After the shopping centre landscape generally had to endure a lot in the past years, a pretty clear résumé is finally on the table: Shopping centres are by no means a phased-out model and will continue to dominate the stationary retail sector in the medium term.
But the extent of this dominance varies astonishingly, ranging from a whopping 63 percent (Iceland) to a meagre 8 percent (Greece): RegioData Research has determined the market shares of each country’s total stationary retail trade for the first time – based on the current shopping centre database with over 12,000 centres.
At first glance, it is apparent that northern Europe is well-covered with shopping centres. In some parts of Central Europe, the importance of shopping centres is significantly lower, while in the SEE countries, a considerable number of large shopping centres have emerged – and will probably continue to do so. Climate, settlement structures, legislation, and purchasing power are the main factors influencing these differences.
Iceland has by far the highest shopping centre share in Europe at 63 percent of the total retail trade. Estonia takes second place with just under 55%, and Norway third with 53 percent. Luxembourg and Sweden are also in the top 5 with just over 50 percent, mainly due to the northern weather conditions and the often smaller and less retail-oriented city centres. Accordingly, people are fleeing to shopping centres. In Northern Europe, shopping centres have unusually large sales areas; sizes of over 60,000 sqm are not uncommon.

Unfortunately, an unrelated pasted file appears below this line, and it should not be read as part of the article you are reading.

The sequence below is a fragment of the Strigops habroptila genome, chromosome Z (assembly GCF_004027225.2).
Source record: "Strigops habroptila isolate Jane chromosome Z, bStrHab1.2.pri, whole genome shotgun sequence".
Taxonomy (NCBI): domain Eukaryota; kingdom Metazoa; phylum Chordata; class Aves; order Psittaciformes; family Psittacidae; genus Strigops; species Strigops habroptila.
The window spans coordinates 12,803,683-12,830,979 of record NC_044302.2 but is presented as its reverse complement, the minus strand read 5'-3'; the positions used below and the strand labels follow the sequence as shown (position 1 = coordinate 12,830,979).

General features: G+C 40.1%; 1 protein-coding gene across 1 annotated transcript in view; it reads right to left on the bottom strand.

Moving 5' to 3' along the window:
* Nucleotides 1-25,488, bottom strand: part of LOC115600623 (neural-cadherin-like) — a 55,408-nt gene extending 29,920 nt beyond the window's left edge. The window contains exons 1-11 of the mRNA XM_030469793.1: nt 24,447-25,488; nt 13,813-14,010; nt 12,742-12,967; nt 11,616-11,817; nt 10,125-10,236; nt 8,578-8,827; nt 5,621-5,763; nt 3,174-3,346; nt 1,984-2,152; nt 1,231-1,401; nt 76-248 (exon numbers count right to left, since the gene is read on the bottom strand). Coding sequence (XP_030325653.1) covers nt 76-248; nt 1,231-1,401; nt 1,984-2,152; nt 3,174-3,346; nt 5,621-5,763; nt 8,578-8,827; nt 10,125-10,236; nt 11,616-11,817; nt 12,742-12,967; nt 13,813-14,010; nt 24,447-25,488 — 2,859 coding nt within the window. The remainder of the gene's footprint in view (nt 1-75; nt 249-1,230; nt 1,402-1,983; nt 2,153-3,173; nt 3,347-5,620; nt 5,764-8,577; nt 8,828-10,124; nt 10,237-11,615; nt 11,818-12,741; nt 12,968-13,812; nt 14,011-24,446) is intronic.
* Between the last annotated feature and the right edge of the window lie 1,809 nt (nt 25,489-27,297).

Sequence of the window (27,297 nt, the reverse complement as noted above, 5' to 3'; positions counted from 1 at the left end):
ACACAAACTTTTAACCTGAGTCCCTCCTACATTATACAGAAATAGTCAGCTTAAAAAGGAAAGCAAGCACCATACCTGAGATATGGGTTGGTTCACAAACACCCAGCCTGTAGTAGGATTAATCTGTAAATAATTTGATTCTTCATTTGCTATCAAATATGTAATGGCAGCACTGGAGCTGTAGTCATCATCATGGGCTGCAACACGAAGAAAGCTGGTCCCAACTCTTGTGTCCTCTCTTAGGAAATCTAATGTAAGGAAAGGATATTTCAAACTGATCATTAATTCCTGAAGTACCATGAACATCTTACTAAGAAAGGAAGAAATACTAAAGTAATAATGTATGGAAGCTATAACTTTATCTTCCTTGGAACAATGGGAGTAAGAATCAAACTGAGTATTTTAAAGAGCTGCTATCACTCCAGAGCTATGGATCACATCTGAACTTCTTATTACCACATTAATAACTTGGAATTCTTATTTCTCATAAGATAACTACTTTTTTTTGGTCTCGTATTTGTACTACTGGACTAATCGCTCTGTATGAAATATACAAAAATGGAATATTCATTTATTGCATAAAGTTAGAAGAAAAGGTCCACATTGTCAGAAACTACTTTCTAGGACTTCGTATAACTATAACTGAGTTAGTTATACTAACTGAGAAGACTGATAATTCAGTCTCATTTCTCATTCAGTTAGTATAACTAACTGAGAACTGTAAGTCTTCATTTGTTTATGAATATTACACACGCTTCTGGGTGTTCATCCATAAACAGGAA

While shopping centres are booming in some countries, the trend is stagnant in large parts of Central Europe. Italy and Germany, in particular, have a low proportion of shopping centres in terms of floor space. With a national sales area of just under 125 million sqm, shopping centres in Germany account for only about 15.6 percent of this. In Italy, the shopping centre share is 17 percent. In both countries, inner-city shopping streets dominate the existing sales areas.
The high-flyer of the current shopping centre outlook is the Balkan region. Here, the market shares of shopping centres are rising continuously, especially in Bosnia and Herzegovina. At just under 47 percent, Bosnia holds the eighth-largest shopping centre market share in Europe, placing it close behind the Scandinavian countries. The high figure is partly due to the expansion policy of the Bingo chain: the company is considered the country’s top-selling food group and is thus the market leader. Now Bingo is even said to be implementing shopping centre projects totalling over 200,000 sqm. Secondly, apart from the capital Sarajevo, there are hardly any established shopping streets to satisfy people’s purchasing needs.
The development in the Balkan region is somewhat reminiscent of the turn of the millennium, especially in Romania and Poland, where high dynamics of shopping centres occurred, yet the purchasing power was still low. Thus, the high shopping center market shares in the Balkan region and the current expansion projects are risky, given the current purchasing power.
Source: RegioData Research GmbH – Shopping Center Collection